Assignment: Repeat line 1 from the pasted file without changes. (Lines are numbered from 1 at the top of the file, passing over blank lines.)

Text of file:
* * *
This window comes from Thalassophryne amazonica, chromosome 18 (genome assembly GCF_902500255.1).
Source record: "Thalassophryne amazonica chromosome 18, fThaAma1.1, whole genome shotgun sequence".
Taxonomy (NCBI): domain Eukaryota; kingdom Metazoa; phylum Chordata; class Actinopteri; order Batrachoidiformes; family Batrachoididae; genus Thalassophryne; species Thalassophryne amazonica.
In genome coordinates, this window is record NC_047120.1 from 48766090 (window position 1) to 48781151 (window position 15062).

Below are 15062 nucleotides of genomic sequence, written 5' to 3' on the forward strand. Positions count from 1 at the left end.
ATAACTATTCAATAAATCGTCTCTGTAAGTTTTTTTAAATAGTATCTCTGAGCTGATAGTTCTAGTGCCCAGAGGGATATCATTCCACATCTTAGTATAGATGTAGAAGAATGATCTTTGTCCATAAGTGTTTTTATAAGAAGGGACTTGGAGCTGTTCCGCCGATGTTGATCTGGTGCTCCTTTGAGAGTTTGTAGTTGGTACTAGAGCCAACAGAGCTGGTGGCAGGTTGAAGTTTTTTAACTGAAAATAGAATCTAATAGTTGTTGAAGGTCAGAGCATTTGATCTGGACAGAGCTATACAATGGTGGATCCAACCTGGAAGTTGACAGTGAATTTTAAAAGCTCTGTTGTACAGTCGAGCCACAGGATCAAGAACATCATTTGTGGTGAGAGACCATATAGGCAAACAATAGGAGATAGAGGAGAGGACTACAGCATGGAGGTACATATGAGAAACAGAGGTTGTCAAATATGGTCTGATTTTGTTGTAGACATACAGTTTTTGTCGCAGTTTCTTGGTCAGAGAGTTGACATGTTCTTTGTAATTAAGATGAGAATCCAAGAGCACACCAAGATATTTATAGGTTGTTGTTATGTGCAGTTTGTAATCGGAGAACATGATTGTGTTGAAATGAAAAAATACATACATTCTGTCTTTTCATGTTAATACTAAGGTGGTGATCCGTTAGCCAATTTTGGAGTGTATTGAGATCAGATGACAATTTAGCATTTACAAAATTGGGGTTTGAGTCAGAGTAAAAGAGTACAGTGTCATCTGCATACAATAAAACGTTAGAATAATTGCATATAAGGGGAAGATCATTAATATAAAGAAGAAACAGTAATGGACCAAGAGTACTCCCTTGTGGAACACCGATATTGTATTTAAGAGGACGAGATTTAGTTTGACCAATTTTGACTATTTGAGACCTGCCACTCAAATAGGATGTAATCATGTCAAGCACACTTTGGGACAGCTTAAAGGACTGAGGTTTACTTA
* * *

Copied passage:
This window comes from Thalassophryne amazonica, chromosome 18 (genome assembly GCF_902500255.1).